New organic contaminants in the Norwegian environment

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The results of a screening survey on the occurrence of brominated flame retardants, Bisphenol A, triclosan and chlorinated paraffins in the Norwegian environment was presented for the public on 4 March.

The survey was done on behalf of the Norwegian State Pollution Control Authority (SFT) by the Norwegian Institute for Air Research (NILU), the Norwegian Institute for Water Research (NIVA) and the Norwegian Centre for Soil and Environmental Research (Jordforsk).

The survey had two main objectives. The first objective was to follow up the work of the first screening survey of a selection of novel environmental contaminants in Norway (Schlabach et al., 2002). As in the first survey, the study was on the environmental presence of brominated flame retardants together with chlorinated paraffins, and in addition, include analyses of bisphenol A and triclosan. The focus was on the concentrations of these substances in soil and sediment samples from landfills and industrial sites; in marine and freshwater sediments; and in freshwater fish, cod liver and blue mussels.

New organic contaminants in the Norwegian environment

The second objective focused on the pollution of PBDEs in Lake Mjøsa, where unusually high concentrations have been found in fish (Fjeld et al., 2001, NIVA/NILU 2003). The objective of this part of the survey was to make a broader documentation of the PBDE levels in sediments and fish, and to localize areas with point sources of PBDEs.

Also reported are levels of polychlorinated dibenzodioxins and furans (PCDDs/PCDFs) and polychlorinated biphenyls (PCBs) in a minor selection of the fish samples. These analyses were done on behalf of the National Food Safety Authority (Mattilsynet).

New organic contaminants in the Norwegian environment

Material and methods

Most of the fieldwork was done during 2003, and the sampling took place at following localities or sampling sites:

Landfills or industrially contaminated sites

Samples of leachate water, process water, ground water and surface water were collected from ten sites in southern Norway, whereas sediment samples from leachate ponds, soil samples or pond/riverbed sediments were collected from eight of these sites.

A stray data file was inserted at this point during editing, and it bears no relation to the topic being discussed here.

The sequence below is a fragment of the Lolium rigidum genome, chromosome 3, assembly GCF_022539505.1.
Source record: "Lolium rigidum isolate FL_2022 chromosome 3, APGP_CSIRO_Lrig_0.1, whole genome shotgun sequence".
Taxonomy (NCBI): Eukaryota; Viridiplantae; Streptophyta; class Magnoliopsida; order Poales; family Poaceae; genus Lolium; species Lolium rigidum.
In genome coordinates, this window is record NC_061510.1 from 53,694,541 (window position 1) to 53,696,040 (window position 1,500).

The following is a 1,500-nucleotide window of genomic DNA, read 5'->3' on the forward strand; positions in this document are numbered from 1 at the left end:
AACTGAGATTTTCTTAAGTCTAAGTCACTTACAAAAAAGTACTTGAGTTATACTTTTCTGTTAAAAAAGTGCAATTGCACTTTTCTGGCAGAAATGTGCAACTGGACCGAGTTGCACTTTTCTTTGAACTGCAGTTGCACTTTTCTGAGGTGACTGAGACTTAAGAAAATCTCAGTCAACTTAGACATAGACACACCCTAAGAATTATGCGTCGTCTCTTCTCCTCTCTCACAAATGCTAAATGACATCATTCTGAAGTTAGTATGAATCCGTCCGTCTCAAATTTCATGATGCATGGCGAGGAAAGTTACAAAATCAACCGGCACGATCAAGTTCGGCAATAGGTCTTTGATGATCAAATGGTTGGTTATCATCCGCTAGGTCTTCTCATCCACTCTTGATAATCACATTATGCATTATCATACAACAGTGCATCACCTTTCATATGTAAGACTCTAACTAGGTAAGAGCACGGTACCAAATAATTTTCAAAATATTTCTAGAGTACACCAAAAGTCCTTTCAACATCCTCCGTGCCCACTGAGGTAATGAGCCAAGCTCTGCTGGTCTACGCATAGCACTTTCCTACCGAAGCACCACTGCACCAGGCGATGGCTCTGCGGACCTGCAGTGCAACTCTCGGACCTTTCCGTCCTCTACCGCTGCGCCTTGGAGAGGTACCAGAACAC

Lake Mjøsa

The lake is situated in Southeast Norway and is the country’s largest lake (365 km2, average depth: 153 m, max depth: 449 m). Surface sediment samples (0–2 cm) were collected from 14 stations. One sediment sample was also collected from the main inlet river at Lake Losna, 25 km north of lake Mjøsa. Fish were collected from the inlet river at Lake Losna, from Lake Mjøsa, from the outlet river Vorma, and from Lake Øyeren further down the watercourse.

Fish samples were homogenates of whole body or muscle fillets (pooled samples, typically 7–20 individuals per sample). The indicator species were brown trout (Salmo trutta), perch (Perca fluviatilis), pike (Esox lucius), burbot (Lota lota), vendace (Coregonus albula) and smelt (Osmerus eperlanus). Archived samples of vendace fished during 1993–2002 were also included. Passive samplers (SMPDs, semipermeable membrane devices) for lipophilic contaminants were deployed at four different stations in Lake Mjøsa (one in 2002, three in 2003).

Drammens River and the Drammensfjord

The Drammens River and the Drammensfjord are located in an industrialized area in Southeast Norway. The average discharge of the river is about 300 m3/s. Sediment samples were taken from 7 stations in the river, from the outlet of Lake Tyrifjorden to the outlet at Drammensfjorden. Four sediment samples (0–2 cm) were taken in the Drammensfjord, one in the main basin and three close to industrial sites. Homogenated fish samples (tissue from 5–20 individuals per pooled sample; muscle fillets;) were prepared from fish caught in the Drammensfjord. The species were anadromous brown trout, perch, orfe (Leuciscus idus), cod (Gadus morhua), flounder (Platichthys flesus) and eel (Anguilla anguilla).

New organic contaminants in the Norwegian environment

Coastal marine environment

The marine samples were taken along the Norwegian coast from near the Russian border to the outer Oslofjord. Sediment samples were taken at six different stations. Two of the stations were located to harbors, one in a fjord with industrial contamination, and three in open coastal waters. Blue mussels (Mytilus edulis) were collected from five presumptive unpolluted stations; 1–2 pooled samples of soft tissue were prepared from each station (50 ind. per sample). Cod were sampled from five other presumably unpolluted areas. Three pooled liver samples were prepared for each site (7 ind. per sample).

Chemical analyses

The following chemical substances were analyzed: Polybrominated diphenyl ethers, (PBDEs, IUPAC numbers: BDE-28, -47, -49, -71, -77, -100, -119, -138, -153, -154, -183, and -209); hexabromocyclododecane (HBCD, a-, b- and g-isomers); tetrabromobisphenol A (TBBPA); bisphenol A; triclosan; short and medium chained chlorinated paraffins (SCCP and MCCP).